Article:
We have less than a week before President Obama and other world leaders come into town for the Ise-Shima Summit 伊勢志摩サミット, and the Chūnichi Newspaper 中日新聞 interviewed me about my thoughts on the holding the summit in this region.
The article first walks you through my visit to Jingū (Ise Shrine; 神宮) from the water purification basin (temizuya 手水舎) to praying at the shrine. Then, I talk about how I think Ise is an interesting place to hold the summit, because it is a city combining some of Japan’s most ancient traditions with modernity, and I think it can serve as inspiration for a lot of other places in the world that are working out how to hang onto what they value about the past, while also trying to embrace the new (in my opinion, people are sometimes too quick to reject traditions, as this New Yorker article recently advocated).
I also talked about how each generation in Japan for the last 1,300 years has been confronted with the choice of carrying on the tradition of rebuilding the religious site at Ise every 20 years, or abandoning it (a solution of sorts to the paradox of Theseus’s ship). The article isn’t quite correct when it suggests that each generation has chosen without fail to maintain the tradition. There have been times in the past, particularly during the Warring States Period (ca. 15th to 16th centuries) that I research, when the shrines were not rebuilt. What I think is notable, though, is that regular people (not only elites) have mobilized resources to restart the tradition, sometimes having to do so despite quite unstable economic and political conditions. There is a little bit about this in the book that I translated earlier this year, A Journey through Time at Jingu (see the section on the Buddhist nun Keikōin 慶光院).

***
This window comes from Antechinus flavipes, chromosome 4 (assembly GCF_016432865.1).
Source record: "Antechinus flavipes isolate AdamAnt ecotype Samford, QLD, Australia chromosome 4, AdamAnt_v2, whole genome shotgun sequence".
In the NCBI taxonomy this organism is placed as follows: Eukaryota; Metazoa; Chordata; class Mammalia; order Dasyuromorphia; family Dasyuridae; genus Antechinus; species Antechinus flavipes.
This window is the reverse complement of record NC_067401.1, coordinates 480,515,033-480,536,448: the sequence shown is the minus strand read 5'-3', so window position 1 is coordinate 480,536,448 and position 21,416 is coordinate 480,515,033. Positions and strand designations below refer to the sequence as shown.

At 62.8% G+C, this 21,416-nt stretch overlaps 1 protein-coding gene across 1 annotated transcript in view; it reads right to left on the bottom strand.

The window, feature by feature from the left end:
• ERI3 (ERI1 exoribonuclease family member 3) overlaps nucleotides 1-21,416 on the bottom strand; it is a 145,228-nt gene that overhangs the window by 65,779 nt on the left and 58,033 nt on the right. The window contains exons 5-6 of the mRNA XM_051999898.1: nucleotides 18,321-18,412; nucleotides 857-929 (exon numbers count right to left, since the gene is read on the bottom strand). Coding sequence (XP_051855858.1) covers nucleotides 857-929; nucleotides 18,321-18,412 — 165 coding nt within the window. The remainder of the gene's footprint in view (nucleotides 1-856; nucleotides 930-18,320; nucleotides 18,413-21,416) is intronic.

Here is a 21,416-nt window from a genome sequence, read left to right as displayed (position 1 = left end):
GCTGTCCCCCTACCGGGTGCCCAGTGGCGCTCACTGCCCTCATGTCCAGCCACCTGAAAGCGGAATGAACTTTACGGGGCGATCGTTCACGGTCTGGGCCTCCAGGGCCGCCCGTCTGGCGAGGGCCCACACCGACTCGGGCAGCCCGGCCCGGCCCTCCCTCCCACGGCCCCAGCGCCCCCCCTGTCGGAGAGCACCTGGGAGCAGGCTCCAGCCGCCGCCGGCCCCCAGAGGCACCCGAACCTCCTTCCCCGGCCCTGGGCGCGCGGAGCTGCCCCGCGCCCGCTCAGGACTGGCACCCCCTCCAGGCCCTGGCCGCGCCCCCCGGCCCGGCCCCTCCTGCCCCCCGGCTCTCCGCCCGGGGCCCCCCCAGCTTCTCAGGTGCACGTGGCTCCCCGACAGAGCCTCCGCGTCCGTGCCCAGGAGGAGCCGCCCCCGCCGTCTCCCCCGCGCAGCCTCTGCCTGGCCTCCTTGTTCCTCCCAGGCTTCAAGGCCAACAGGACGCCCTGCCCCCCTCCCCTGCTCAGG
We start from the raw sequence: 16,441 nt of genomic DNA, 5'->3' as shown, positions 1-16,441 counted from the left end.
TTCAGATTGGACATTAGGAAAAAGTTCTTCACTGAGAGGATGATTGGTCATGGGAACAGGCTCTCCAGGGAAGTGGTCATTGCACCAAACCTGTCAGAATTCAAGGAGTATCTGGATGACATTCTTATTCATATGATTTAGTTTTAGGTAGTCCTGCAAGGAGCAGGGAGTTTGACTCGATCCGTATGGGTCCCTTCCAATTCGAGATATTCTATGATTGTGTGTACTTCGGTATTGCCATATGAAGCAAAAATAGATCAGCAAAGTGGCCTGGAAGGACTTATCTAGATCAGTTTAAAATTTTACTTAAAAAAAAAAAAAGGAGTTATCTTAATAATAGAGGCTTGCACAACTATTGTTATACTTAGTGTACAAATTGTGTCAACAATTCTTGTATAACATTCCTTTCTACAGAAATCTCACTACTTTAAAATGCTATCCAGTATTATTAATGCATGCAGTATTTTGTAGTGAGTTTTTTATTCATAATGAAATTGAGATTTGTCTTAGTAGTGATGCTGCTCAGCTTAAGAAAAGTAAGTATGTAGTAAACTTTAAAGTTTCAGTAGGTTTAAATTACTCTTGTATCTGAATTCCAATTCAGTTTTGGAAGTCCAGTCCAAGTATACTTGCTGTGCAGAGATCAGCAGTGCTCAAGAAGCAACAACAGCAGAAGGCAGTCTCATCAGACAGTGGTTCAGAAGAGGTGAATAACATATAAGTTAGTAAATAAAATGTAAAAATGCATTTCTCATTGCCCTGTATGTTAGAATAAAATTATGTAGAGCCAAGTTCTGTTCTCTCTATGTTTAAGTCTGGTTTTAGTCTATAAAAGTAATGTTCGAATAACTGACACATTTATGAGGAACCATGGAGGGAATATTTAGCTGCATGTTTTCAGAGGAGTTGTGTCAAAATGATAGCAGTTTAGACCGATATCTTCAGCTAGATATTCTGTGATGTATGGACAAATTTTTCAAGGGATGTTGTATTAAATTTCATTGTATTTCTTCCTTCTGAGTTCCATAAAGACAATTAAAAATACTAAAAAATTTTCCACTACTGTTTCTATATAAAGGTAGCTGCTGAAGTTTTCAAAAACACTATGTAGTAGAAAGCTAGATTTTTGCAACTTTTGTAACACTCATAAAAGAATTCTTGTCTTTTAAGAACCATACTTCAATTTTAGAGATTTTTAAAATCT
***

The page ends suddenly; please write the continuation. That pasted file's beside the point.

For more about the Ise-Shima area, please check out a guide that Kōgakkan University 皇學館大学 made to facilitate tourism by bringing together a lot of English information about the region into one place.